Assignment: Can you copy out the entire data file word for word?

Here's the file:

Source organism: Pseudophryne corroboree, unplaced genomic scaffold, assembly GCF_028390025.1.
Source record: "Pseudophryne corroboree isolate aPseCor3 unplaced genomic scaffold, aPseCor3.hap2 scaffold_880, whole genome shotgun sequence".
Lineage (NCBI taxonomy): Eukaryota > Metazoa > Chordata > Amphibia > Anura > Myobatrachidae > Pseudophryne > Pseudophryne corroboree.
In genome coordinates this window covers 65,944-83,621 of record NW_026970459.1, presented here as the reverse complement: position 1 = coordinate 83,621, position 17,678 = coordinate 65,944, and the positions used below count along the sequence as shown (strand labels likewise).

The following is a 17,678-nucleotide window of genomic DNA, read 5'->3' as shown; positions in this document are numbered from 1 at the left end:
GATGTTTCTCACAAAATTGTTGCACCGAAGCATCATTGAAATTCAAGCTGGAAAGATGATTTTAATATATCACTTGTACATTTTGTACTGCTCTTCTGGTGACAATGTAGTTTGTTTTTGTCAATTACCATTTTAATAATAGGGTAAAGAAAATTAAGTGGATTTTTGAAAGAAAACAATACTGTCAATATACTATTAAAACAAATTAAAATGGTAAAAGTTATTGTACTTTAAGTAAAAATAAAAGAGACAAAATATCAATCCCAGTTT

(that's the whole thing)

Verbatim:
Source organism: Pseudophryne corroboree, unplaced genomic scaffold, assembly GCF_028390025.1.
Source record: "Pseudophryne corroboree isolate aPseCor3 unplaced genomic scaffold, aPseCor3.hap2 scaffold_880, whole genome shotgun sequence".
Lineage (NCBI taxonomy): Eukaryota > Metazoa > Chordata > Amphibia > Anura > Myobatrachidae > Pseudophryne > Pseudophryne corroboree.
In genome coordinates this window covers 65,944-83,621 of record NW_026970459.1, presented here as the reverse complement: position 1 = coordinate 83,621, position 17,678 = coordinate 65,944, and the positions used below count along the sequence as shown (strand labels likewise).

The following is a 17,678-nucleotide window of genomic DNA, read 5'->3' as shown; positions in this document are numbered from 1 at the left end:
GATGTTTCTCACAAAATTGTTGCACCGAAGCATCATTGAAATTCAAGCTGGAAAGATGATTTTAATATATCACTTGTACATTTTGTACTGCTCTTCTGGTGACAATGTAGTTTGTTTTTGTCAATTACCATTTTAATAATAGGGTAAAGAAAATTAAGTGGATTTTTGAAAGAAAACAATACTGTCAATATACTATTAAAACAAATTAAAATGGTAAAAGTTATTGTACTTTAAGTAAAAATAAAAGAGACAAAATATCAATCCCAGTTT